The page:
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Cyber Shadow Expertly Blends the Matrix and Ninja Gaiden

Cyber Shadow looks to be another gem in Yacht Club Games library thanks to their publishing partnership with Mechanical Head Studios.

April 3, 2019

If you had told me a month ago that the first game I’d play at Yacht Club Games’ booth wouldn’t be Shovel Knight: King of Cards, I’d probably would have been very confused. Yacht Club Games is one of my favorite developers in the business. I’ve bought Shovel Knight five times for myself, plus as a gift for friends. I’ve beaten it countless times, earned the Platinum on Vita, and snagged each vinyl of the killer soundtrack. But Yacht Club Games threw me a curve ball the day before PAX East 2019 and announced the next game they are publishing—Cyber Shadow. 

I showed up at my appointment with my favorite developer at the show and booted up Cyber Shadow right off the bat. It did not disappoint. If there were more levels available in the demo, I easily would have played this for the entirety of my appointment, forgetting to check out Shovel Knight: King of Cards altogether, because Cyber Shadow is so good.

Cyber Shadow is being developed by the one-man army at Mechanical Head Studios. Aarne Hunziker is behind everything you see and play. The music is being created by Enrique Martin with production by Jake Kaufman. While at a glance it may just look like another ninja game, Cyber Shadow features a medley of mechanics that are a joy to discover.

“The character movement is tight and precise, feeling exactly how one would expect.”

The first level I played was near the start of the game. I had no fancy power-ups, just my sword. The character movement is tight and precise, feeling exactly how one would expect. Playing with a Switch Pro Controller felt swell, but I couldn’t help but wonder what playing with the NES Switch controllers would feel like. The game really succeeds at capturing the NES era from the outset. Even though the Ninja Gaiden inspiration is obvious, the game also echoes Castlevania with its jumping and attacks. There was a heft to the movement that was satisfying.

Enemies were tough and persistent. It’s clearly going to be a game of memorizing patterns and adapting to the attacks on the fly. Your ability to adapt is going to be the key to surviving the onslaught. Dodging projectiles and then striking when there is an opening is just the kind of ninja combat I’d expect in a game like this. It’s grounded early on and proves that patience and skill are all you need to succeed at a level.

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In the second level of the demo, I had access to two power-ups: One was shuriken by hitting up and attack, while the other was an upward sword slash that launched three fireballs by pressing down and attack while on the ground. This opened up my options for attacking, especially when it came to the airborne enemies, but it didn’t make combat a breeze. These power-ups are tied to the SP meter beneath the health bar. You can replenish the meter with pickups or by paying at a checkpoint, but this limited meter keeps you from spamming these fancy attacks. 

These power-ups can also unlock new parts of the older levels. With a dash of Metroid, you can take new power-ups you acquire to access secret areas. I’m not sure if these rooms will just unlock new items or skills, or entirely new areas and levels. At the end of the second level, I got a downward strike ability and immediately thought of the breakable floors in both levels I played where I could use my newfound skill.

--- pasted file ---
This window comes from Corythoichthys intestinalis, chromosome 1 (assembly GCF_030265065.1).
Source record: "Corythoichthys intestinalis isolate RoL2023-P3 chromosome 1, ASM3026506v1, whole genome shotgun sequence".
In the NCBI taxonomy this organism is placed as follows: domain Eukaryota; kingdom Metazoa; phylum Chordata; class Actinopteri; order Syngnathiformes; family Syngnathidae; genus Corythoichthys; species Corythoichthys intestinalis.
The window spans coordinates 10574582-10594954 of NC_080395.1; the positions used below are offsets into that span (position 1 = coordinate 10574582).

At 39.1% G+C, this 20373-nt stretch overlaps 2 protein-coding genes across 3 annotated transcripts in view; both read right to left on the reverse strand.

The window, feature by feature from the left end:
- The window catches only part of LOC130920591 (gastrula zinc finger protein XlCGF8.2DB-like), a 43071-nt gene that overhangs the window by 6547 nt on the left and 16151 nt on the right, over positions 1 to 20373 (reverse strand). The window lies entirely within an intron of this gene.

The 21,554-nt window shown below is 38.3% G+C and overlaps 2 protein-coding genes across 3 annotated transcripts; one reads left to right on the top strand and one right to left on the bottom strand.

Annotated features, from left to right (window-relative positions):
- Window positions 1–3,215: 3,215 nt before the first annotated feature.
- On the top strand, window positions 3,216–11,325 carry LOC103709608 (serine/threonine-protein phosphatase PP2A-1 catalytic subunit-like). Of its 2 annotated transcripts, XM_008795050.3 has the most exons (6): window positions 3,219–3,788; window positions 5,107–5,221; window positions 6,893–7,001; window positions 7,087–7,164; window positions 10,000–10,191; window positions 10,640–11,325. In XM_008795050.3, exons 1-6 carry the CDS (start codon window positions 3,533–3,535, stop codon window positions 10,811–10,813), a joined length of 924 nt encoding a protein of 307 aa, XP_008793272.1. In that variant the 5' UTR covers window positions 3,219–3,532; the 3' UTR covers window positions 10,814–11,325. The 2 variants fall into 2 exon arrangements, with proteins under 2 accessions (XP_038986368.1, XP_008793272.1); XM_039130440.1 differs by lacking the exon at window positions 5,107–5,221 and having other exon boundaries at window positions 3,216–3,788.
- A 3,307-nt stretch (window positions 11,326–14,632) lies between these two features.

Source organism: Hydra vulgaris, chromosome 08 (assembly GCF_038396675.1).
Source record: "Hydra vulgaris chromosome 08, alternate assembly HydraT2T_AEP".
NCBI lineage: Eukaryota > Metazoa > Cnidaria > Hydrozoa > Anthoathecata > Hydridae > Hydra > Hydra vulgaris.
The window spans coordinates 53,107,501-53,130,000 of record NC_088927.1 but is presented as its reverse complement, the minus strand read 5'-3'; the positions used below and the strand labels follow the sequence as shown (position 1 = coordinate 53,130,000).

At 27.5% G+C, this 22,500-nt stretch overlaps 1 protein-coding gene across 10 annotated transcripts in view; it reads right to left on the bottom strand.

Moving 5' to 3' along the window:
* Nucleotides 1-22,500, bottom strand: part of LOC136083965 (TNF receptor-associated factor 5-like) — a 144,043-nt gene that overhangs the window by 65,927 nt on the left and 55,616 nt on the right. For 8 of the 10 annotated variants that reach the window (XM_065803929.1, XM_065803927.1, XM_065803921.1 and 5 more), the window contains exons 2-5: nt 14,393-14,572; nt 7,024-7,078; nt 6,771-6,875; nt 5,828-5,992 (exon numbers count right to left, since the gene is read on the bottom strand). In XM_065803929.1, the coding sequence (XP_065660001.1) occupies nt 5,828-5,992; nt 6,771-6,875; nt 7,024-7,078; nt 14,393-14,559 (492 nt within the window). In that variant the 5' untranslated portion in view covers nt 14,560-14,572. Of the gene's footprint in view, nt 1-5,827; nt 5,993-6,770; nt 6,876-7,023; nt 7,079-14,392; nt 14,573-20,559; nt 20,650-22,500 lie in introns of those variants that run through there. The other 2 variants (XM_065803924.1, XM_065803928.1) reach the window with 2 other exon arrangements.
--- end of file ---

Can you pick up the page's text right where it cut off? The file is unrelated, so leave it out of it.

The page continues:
Outside of techno ninja abilities, there are also items that you may use. You summon them at checkpoints by spending the game’s currency that you pick up throughout the level. It’ll cost you 50 to summon a random item to use. I got to try out an energy sphere with yo-yo-like properties and the other was a shield that you can shoot out. These last for a set period of time and are fun to use. It’s great to see a cost associated with them too; both the actual cost and the RNG you risk. It helps emphasize the need for patience and skill, rather than becoming over reliant on perks and power-ups.

The world design is rad to look at too. With its Matrix-esque cybertronic world domination, the enemies are robotic, which is a great mash-up with ninja style. Combined with a bumping soundtrack and crunchy sound effects, the vibe is hypnotic as you hack and slash your way through the robot overlords. I can’t wait to hear the entire soundtrack and jam to it all the time.

Cyber Shadow is a perfect fit for Yacht Club Games’ lineup.

The levels each ended with a boss battle. The first was against a stationary machine which took me two attempts to nail down the pattern and succeed. The second boss was much harder. Named “Biohunter,” this flying mech boss used a big ol’ laser gun and explosions to kill me—multiple times. I finally got in the groove of dodging his attacks and emerged victoriously. It was one of those triumphs that felt genuine. I was clearly getting better and proved it by defeating the Biohunter, creating a PAX East moment I won’t forget. 

Cyber Shadow is a perfect fit for Yacht Club Games’ lineup. It’s wonderful to see them help a fellow developer out with the experience, know-how, and influence so that Hunziker can focus on making the game he wants too. 2019 is shaping up to be a big year for Yacht Club Games and I can’t wait to sink my teeth into Cyber Shadow when it launches later this year on PC, PS4, Xbox One, and Nintendo Switch.

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Max Roberts

Max Roberts is a Staff Writer at DualShockers located out of Orlando. When he's not buying Shovel Knight for the umpteenth time, he is probably tweeting about how DOOM was too long or how Uncharted 4 is the best.

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